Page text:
It seems like ages since I’ve laid into some form of -pathy, whether the homeo or naturo variety. And I miss it.
But there has been a lot of chatter recently about the role of the Australian tertiary sector in promoting all the various forms of quackery, which masquerades as ‘holistic’ medicine. In this article, we read that a group called the Friends of Science and Medicine, boasting some heavy hitters in the science and medicine, has been formed to lobby universities to review their courses, claiming that one in three universities offer some form of quackery as a course.
Some universities are actually achieving notoriety for the amount of quackery they are peddling. Here’s a recent article by Steve Novella at the Science Based Medicine blog, pointing the finger at one Iain Graham, of Southern Cross University’s School of Health, calling him out for his defence of the obvious quackery being taught. In this excellent discussion, Steve easily dissects the logical flaws in Graham’s pathetic attempts to sell us his nonsense.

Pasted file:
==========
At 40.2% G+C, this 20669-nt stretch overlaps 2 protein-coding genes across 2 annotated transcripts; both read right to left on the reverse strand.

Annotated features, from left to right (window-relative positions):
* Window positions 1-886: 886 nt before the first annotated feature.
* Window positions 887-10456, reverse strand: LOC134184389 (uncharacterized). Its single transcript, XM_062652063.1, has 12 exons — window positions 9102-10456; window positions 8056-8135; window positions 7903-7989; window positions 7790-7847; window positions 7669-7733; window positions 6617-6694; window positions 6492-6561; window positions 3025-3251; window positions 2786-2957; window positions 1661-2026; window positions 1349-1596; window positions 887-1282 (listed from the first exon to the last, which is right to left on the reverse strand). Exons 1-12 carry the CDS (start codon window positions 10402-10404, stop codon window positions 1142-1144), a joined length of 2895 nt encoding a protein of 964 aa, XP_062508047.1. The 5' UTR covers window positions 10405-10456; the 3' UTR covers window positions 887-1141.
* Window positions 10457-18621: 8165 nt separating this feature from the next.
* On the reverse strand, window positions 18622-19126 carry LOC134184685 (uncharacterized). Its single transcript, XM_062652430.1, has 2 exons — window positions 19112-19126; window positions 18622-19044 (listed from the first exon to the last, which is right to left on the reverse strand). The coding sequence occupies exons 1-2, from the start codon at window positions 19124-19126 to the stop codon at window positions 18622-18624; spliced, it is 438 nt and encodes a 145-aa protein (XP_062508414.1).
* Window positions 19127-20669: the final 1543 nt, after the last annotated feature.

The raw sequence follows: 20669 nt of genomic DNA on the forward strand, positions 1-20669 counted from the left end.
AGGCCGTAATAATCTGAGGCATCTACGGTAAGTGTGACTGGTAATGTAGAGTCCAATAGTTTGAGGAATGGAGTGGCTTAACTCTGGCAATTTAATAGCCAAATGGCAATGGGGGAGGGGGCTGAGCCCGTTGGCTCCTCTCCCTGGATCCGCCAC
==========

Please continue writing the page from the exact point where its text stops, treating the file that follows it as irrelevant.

When one digs a bit deeper, it turns out that Southern Cross University is actually a major offender in the peddling of quackery, having a whole faculty churning this stuff out. Is it any coincidence that Southern Cross is located in northern NSW and Southern Queensland? Only the other day I was pointing out that this region is a hot-bed of nuttiness – a rallying point for all your new-agey nonsense, including the perils of vaccinating children. So I guess it’s no surprise SC has a ready-made catchment for their expensive but worthless product.
Applied Kinesiology (AK) is practised throughout the world, mainly by chiropractors, and involves diagnosing your ills by finding and fixing imbalances in your muscles. They don’t all do it, but in Australia it’s around 60%, NZ 72% and the US 43%. Read the rest of this entry »